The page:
This may be one of the most often asked questions about setting up an event: how much lead time do you need prior to getting an event up, running and online to allow it to be successful?
Unfortunately, the short answer is, “It depends.”
Fortunately, we can pretty reliably call out what specifically it depends on. You’ll probably find that it comes down to a few key factors. Each of these has a very real role in determining your event’s lead time.
The three areas are:
- Required marketing
Typically setting up the platform, getting things rolling, setting up graphics, making choices on scheduling, etc. don’t impact your production timelines, especially not in a “critical path” kind of way, to any significant extent. It’s usually these other areas that really deserve your planning and attention.
If your audience is a closed audience, like an internal meeting or presentations where your staff is compelled or expected to attend, you don’t have many hurdles here. On the other hand, if you’re in a position where you need to market to outside people to help them become registered and attend, you have more time requirements.
Typically we suggest about 60-90 days for externally marketing events. What’s aggravating about all of this is that you won’t be taking registrations that whole time, but you will be talking to your audience, explaining about your event and pointing them to your micro-site. This is where it’s key to have solid information on the site about sessions, speakers, what they expect from the event as an attendee, etc. The maddening truth is that most people will register at the last possible minute.
You can help people decide by using contests (those registered before X date are eligible for…) and by having a complete site, but the fact is, most will register as late as possible.
If you’ve worked on any type of event where you were working with speakers, you know: speakers are busy, busy folks. You need to plan on providing as much information, guidance and scheduling deadlines as you can. This is critical so they know all of what they need to know in order to participate, produce the session materials, etc. Any type of delay to get additional information, or any additional steps, and you will quickly find it escalates into delays getting their content.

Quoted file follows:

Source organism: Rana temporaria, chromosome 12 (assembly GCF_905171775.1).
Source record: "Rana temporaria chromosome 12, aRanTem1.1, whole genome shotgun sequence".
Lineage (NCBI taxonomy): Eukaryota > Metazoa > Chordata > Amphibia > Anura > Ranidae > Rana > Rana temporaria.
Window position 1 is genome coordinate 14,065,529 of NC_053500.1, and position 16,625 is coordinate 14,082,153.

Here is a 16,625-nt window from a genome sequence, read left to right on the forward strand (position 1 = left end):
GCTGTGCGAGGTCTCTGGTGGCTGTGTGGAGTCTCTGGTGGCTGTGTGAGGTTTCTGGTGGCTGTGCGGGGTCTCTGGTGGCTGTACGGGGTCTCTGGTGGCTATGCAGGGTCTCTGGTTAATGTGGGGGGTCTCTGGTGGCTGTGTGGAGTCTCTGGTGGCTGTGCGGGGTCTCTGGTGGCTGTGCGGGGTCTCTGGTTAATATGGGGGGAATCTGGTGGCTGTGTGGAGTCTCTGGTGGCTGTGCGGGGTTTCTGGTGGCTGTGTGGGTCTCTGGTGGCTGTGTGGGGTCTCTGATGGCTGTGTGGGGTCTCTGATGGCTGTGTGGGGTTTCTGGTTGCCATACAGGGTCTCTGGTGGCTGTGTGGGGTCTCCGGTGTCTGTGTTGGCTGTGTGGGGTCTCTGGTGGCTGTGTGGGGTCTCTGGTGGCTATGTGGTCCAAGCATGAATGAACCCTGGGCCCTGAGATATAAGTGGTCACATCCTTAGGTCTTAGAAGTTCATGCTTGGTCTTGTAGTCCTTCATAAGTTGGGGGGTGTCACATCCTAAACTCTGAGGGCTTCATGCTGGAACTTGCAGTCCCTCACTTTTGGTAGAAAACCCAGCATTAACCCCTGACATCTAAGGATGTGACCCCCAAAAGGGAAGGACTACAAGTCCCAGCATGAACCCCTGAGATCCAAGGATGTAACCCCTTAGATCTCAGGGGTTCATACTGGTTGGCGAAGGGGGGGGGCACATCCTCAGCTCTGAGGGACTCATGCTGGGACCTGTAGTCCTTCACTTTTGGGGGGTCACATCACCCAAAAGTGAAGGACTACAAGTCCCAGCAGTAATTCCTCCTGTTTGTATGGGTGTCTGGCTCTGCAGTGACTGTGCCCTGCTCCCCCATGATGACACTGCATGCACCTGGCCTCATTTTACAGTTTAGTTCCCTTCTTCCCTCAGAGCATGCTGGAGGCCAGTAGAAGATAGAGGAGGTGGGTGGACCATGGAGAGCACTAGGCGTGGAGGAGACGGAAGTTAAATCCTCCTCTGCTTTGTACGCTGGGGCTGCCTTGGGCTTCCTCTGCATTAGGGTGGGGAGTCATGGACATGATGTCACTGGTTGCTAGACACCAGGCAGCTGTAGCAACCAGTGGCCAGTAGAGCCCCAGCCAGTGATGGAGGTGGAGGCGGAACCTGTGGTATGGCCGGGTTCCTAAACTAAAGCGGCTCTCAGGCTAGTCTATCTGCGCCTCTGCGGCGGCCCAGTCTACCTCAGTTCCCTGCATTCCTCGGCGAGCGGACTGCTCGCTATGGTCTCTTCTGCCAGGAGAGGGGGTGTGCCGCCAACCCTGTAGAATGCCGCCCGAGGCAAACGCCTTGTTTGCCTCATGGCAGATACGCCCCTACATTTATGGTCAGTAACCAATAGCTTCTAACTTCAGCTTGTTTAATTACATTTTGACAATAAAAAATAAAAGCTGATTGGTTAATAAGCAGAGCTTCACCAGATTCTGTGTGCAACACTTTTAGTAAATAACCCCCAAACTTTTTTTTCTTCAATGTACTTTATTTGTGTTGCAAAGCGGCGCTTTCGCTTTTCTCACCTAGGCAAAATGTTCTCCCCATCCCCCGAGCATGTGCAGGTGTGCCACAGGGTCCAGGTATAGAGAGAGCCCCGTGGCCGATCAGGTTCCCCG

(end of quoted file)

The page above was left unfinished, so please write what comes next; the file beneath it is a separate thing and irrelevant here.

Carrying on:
Respect your speakers. Give them templates, help them understand both what is needed and how you’ll support them. If possible, have them work with someone directly on the event team or on the platform team as they can quickly answer questions and keep the speaker moving forward.
One caveat – if your speakers are internal and you have more “control” over them, you can shorten times to deliver content. The longer timeframes come from speakers that are either volunteer or paid presenters for your event. They typically are pushed in many directions constantly and you are at their mercy when it comes to getting materials in.
Be sure you provide them as many resources and guidance as possible to keep them “in the flow.” For internal speakers, many times this is a much easier process. You often have leverage to set deadlines and present other requirements.
Exhibitors present an interesting challenge for scheduling. You need/want them for your event, whether they are external to your company or an internal department. At the same time, they need similar assistance as your speakers do.
Many times exhibitors are working with many different areas of their own companies to provide materials. They may have PDF documents, graphics, videos and people to coordinate and they’ll look to you for guidance on setting up the booth, providing information to attendees and selecting the right packages for sponsorships. This (again) is a great time to get your platform provider involved and working with your sponsors. Get as much assistance as possible so your exhibitors can make the most of their booth.
Often, exhibitors are so busy just doing business that they put off the setup of the booth to the last-minute. If you, or the team you work with, can provide them quick choices, best practices and assistance, you can help vastly shorten the time to set up the booth, get it online and have it be excellent for the exhibitors.
Taking control and specifically addressing each of these areas can help control your timelines, your surprises and best of all, keep you sane in setting up the event. Make sure you have a good vendor partner that can provide the help, best practices, tips and ideas to make each of these areas flow as smoothly as possible.
If you make it your goal to remove obstacles and provide unique and helpful input to each of these areas, you’ll take big steps toward having a great event and still maintaining your sanity. Your attendees, speakers and exhibitors will thank you, as will your stakeholders in the event.